On Sunday morning’s 65.5km stage around Arles, Dumoulin finally got on the scoresheet for his new team after they’d effectively controlled the stage. Dumoulin took a flyer at a roundabout 500m from the line for an easy victory, ahead of Coquard. Mathieu Drujon (BigMat-Auber 93) was third.
The afternoon’s 9.7km individual time trial around Ales belonged to FDJ. Anthony Roux pipped teammate and breakaway specialist Jeremy Roy by three seconds to take the stage with a time of 14:48. Lieuwe Westra punctuated the French dominance to finish third, just ahead of FDJ’s Arthur Vichot. Indeed Westra was the only non-Frenchman in the top ten of the general classification. Race leader Cousin finished six seconds behind Hivert (who had finished eighth on GC last year), who leapfrogged him to take overall victory by four seconds.
1. Jonathan Hivert (Sojasun) 16:29:35
2. Jerome Cousin (Europcar) +0:04
3. Anthony Roux (FDJ) +0:05
4. Jeremy Roy (FDJ) +0:11
5. Cyril Gautier (Europcar) same time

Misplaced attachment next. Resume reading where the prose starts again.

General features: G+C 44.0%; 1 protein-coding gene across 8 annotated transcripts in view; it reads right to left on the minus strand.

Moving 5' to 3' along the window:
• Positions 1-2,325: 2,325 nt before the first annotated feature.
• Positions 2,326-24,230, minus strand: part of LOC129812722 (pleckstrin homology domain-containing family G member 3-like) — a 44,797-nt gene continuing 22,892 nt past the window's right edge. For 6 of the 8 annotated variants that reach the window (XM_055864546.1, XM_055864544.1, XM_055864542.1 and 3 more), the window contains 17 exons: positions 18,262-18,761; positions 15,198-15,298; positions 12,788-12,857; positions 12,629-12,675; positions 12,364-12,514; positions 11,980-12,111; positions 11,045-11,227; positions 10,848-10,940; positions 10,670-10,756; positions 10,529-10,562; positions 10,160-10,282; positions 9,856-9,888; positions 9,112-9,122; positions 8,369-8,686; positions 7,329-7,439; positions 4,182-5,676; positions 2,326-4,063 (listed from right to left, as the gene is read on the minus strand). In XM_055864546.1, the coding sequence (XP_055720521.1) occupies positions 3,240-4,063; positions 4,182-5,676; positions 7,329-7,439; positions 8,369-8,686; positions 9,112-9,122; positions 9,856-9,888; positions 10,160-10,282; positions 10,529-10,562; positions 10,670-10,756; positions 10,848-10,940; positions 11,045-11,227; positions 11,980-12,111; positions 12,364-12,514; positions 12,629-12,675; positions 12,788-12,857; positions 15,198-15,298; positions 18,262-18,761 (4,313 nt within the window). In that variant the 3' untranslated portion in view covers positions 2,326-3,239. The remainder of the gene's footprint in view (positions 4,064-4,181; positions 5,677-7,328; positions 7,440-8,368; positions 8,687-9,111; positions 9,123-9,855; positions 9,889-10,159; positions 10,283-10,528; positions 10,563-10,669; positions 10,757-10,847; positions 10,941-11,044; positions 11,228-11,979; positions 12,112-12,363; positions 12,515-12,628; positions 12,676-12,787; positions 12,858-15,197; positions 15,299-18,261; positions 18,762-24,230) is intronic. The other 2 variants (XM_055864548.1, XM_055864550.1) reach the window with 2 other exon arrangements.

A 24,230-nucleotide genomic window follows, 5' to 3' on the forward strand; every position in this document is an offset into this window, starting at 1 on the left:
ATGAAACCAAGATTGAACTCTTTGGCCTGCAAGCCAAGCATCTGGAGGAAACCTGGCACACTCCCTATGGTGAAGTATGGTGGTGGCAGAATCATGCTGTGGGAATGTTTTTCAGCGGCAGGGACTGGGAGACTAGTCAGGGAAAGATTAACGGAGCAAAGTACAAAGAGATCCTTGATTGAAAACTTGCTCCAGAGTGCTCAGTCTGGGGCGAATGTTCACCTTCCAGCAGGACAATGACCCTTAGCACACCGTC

6. Pierrick Fedrigo (FDJ) +0:17
7. Romain Bardet (Ag2r La Mondiale) +0:20
8. Lieuwe Westra (Vacansoleil-DCM) +0:31
9. Arthur Vichot (FDJ) +0:35
10. Julien Antomarchi (La Pomme Marseille) +0:36
Ronde d’Aix (3rd February)
An invitational criterium, the first of the season, fittingly on the Avenue des Belges in Aix-en-Provence was won by world champion Philippe Gilbert (BMC), who last won the race in 2006, to mark his first victory of 2013 and BMC’s second of the day [after Brent Bookwalter on stage one of the Tour of Qatar – Ed]. One of FDJ’s sprint stars, Arnaud Demare, was runner-up, while completing the podium was friend of VeloVoices Geoffroy Lequatre (Bretagne-Seche). A pretty stellar cast, most of whom live in the region, had been assembled including two-time former winner and Norse God Thor Hushovd (BMC) and Alberto Contador’s new teammate, Nico Roche (Saxo-Tinkoff).
The French teams, particularly those outside the WorldTour, always look to perform well in the early season races. Not only are they keen to grab points but they’re also hoping their efforts will garner them wild card invites to the larger WorldTour races, particularly the all important Tour de France. It’s also good to see new French talent like Coquard emerging [more of that coming soon – Ed]. Let’s see how the above fare in the forthcoming Tours de Med and du Haut Var.